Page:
Roslyn spoke very little of the Shoah in her storytelling, but it was the subterranean foundation of every story she told. With the humility of a survivor, she did not pretend to know the horrors that her family endured. Her special gift was life, and she exhibited it in the liveliness of her personality (she was a Jewish ham, to be sure) and in the lives she celebrated.

 

WHAT IS A PROFESSIONAL STORYTELLER? First, let me tell you what a professional storyteller is not. She is not an actor, although she may use her face, voice, and body in a theatrical way. She is not an interpretive reader, because she does not hold a script in front of her or, generally, make much use of memorization. She is not a stand-up comedian, because she only speaks in narrative, she may never make a joke, and her goal is not to “kill” or to refrain from “dying” on stage. Nor is she a public speaker, because her palette is colored with a type of intimacy, interaction, and above all artistry that is beyond the ken of most denizens of the podium.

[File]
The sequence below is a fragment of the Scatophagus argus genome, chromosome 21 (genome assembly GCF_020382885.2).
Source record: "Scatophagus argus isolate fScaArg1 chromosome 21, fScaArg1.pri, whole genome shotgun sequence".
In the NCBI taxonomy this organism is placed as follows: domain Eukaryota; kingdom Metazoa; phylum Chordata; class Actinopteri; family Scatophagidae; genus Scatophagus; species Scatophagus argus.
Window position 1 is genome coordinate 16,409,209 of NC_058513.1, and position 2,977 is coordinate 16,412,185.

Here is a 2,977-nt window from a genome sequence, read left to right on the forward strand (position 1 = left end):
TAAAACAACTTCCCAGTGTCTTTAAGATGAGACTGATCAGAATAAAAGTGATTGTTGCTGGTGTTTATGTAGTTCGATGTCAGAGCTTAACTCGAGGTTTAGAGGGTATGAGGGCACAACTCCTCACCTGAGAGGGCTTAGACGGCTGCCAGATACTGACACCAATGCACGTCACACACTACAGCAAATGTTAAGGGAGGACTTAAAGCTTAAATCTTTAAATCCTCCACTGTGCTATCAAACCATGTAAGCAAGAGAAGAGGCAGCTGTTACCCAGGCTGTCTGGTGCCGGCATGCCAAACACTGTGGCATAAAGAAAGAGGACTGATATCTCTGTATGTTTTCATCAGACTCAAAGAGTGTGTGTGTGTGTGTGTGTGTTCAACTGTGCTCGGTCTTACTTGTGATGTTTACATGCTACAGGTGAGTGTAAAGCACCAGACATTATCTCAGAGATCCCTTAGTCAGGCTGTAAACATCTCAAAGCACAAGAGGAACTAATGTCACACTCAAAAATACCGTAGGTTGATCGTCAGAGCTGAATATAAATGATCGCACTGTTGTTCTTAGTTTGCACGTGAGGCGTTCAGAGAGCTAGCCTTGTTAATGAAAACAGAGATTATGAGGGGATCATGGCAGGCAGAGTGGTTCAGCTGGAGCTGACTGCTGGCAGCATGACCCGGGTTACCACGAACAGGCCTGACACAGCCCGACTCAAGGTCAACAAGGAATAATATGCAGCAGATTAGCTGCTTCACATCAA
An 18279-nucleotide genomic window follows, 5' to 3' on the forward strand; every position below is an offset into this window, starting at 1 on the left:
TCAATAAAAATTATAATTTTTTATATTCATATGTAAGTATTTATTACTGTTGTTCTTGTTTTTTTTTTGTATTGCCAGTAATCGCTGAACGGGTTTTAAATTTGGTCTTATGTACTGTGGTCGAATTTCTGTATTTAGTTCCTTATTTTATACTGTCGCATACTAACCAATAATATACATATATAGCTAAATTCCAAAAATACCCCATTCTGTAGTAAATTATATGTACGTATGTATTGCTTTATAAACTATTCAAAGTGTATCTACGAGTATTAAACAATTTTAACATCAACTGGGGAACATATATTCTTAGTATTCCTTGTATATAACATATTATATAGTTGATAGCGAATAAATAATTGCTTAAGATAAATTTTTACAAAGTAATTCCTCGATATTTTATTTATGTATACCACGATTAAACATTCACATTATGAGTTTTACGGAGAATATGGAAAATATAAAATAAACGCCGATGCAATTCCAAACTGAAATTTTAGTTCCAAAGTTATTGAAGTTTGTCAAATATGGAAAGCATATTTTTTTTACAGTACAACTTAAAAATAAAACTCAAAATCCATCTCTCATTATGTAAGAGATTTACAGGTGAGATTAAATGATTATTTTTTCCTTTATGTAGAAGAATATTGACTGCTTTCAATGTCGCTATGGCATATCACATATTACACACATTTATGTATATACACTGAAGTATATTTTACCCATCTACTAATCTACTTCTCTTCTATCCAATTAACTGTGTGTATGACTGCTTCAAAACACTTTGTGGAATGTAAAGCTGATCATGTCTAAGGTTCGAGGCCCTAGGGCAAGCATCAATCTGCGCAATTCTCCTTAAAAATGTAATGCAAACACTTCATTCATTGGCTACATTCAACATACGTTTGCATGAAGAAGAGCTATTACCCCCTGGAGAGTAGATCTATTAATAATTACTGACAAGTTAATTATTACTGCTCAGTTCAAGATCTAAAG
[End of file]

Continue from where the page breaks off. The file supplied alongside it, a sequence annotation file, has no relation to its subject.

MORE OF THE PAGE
A professional storyteller is the conscience and the mirror of her people, the historian with a pass to create characters and connections, the artist who co-creates with her audience. Roslyn, who began her career as a dyslexic fashion designer in New York City’s garment district and went to college in her 50s and 60s, had planned to continue on for a doctorate. But a wise adviser at Columbia University suggested that due to her age and her natural abilities, she become a storyteller instead, and the professional storytelling community embraced her immediately. She was awarded the National Storytelling Network’s Lifetime Achievement Award, and while in Havana with her years ago, I watched her receive the Storytellers’ Choice award at an international storytelling festival.

I have stated that Roslyn was a hero, but at a time when even John McCain’s heroism is challenged, perhaps I should clarify the point. In the simplest of Jungian terms, a hero leaves the community to take a journey fraught with challenges to his or her identity, character and, often, corporeal existence. After vanquishing the foe, fulfilling the quest or simply scratching the itch, the hero either returns to the community to teach the lessons learned, or moves on to another. Thus a hero can be not only a warrior and adventurer, but also a teacher.